And achieving accomplishments, hitting milestones is one of the best ways to measure your progress AND to keep you motivated in pursuing your goals.
Tips on improving your language learning skills
As I previously said, learning a new language is not as if you were taking a pill, and it’s done. It’s not a book that you read, and move on. Learning a new language is a process, a path that you shall follow if you are willing to do so.
There is a learning curve to this process that might be steeper or not, depending on your own efforts in the learning program. But once you started, you must keep on going, keep on with the learning efforts.
So what can you do to keep on motivated, improving your language skills, learning new vocabulary, slang, and digging into the culture? It would always be great if you could keep on the with the verbal communication, but in this case, you will need another person that actually speaks that language to join you in this venture.
Here are some proven and efficienty approaches you can do to keep improving you language skills:
- Watch movies in that language you are interested in: You might watch it with subtitles if you’re afraid to loss the meaning of the film, but then watch it again but without the subtitles. This will help with the fixation process;
- Read books in that language you are trying to keep: choose the a subject of interest since it will make it easier to keep on going or chose a subject that might challenge you, you will be delighted;
- See TV shows in the language you want to improve: it doesn’t matter if you will be able to understand everything, the point here is to train your hearing, keep you familiarized with the sound of the language;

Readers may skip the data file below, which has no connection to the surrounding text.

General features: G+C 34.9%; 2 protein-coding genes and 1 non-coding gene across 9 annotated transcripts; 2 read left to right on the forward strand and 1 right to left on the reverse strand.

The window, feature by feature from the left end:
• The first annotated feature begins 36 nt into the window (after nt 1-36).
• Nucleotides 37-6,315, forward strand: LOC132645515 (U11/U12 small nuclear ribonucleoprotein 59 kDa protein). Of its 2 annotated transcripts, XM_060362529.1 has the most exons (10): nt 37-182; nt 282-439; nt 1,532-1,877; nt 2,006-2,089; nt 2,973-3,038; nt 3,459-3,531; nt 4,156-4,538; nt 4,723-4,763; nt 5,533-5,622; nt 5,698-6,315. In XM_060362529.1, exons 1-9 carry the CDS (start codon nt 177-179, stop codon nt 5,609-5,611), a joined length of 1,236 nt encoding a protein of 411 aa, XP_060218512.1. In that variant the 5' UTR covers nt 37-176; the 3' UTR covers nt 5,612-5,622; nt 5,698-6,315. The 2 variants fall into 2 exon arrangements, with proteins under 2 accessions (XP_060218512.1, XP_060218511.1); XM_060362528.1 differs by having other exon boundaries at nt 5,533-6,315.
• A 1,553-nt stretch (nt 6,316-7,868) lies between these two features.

- Browse the Internet and visit websites in the language you want to learn more: learn about the culture, the food, the traveling options, places to go, the people, their traditions, their values, immerse yourself in their lifestyle. You will be feel incredibly engage it the language;
- Start writing … it is difficult in the very beginning, but give it a try. You will get in touch with details in the written language that you wouldn’t even think about before being challenged to do so.
- Here music in that language … and try to understand what is being said, the new words, the slang, the cultural aspects of the lyrics;
- Join web communities and make friends online: use the power of social communication provided by Twitter, Facebook, Linkedin or any other Internet social media you prefer. Make new friends, talk about subjects of you interest; just keep on practicing the language, improving your writting and reading skills;
These are just a few suggestions that are available out there, most of the absolutely free of charge and based on daily routines you are already used to. If you decide to include just onde single of these options mentioned above, you will be able not only to keep what you have learned in that new language, but you will be able to significantly improve your language skills.
But always remember … the more you practice, the better you get!